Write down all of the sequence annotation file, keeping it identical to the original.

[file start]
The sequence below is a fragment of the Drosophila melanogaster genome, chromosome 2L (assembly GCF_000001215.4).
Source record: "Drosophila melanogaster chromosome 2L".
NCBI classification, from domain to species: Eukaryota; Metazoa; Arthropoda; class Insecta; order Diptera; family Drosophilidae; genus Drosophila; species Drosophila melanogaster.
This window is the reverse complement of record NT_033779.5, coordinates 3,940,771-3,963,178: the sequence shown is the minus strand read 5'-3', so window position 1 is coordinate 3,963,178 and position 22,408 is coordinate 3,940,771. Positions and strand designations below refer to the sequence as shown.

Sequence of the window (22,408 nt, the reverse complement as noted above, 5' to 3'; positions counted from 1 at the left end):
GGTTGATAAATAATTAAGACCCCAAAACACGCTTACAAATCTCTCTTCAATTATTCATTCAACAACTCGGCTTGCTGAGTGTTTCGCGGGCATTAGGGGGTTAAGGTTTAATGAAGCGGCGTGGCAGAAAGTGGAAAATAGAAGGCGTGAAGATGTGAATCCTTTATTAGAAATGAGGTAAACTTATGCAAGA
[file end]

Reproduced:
The sequence below is a fragment of the Drosophila melanogaster genome, chromosome 2L (assembly GCF_000001215.4).
Source record: "Drosophila melanogaster chromosome 2L".
NCBI classification, from domain to species: Eukaryota; Metazoa; Arthropoda; class Insecta; order Diptera; family Drosophilidae; genus Drosophila; species Drosophila melanogaster.
This window is the reverse complement of record NT_033779.5, coordinates 3,940,771-3,963,178: the sequence shown is the minus strand read 5'-3', so window position 1 is coordinate 3,963,178 and position 22,408 is coordinate 3,940,771. Positions and strand designations below refer to the sequence as shown.

Sequence of the window (22,408 nt, the reverse complement as noted above, 5' to 3'; positions counted from 1 at the left end):
GGTTGATAAATAATTAAGACCCCAAAACACGCTTACAAATCTCTCTTCAATTATTCATTCAACAACTCGGCTTGCTGAGTGTTTCGCGGGCATTAGGGGGTTAAGGTTTAATGAAGCGGCGTGGCAGAAAGTGGAAAATAGAAGGCGTGAAGATGTGAATCCTTTATTAGAAATGAGGTAAACTTATGCAAGA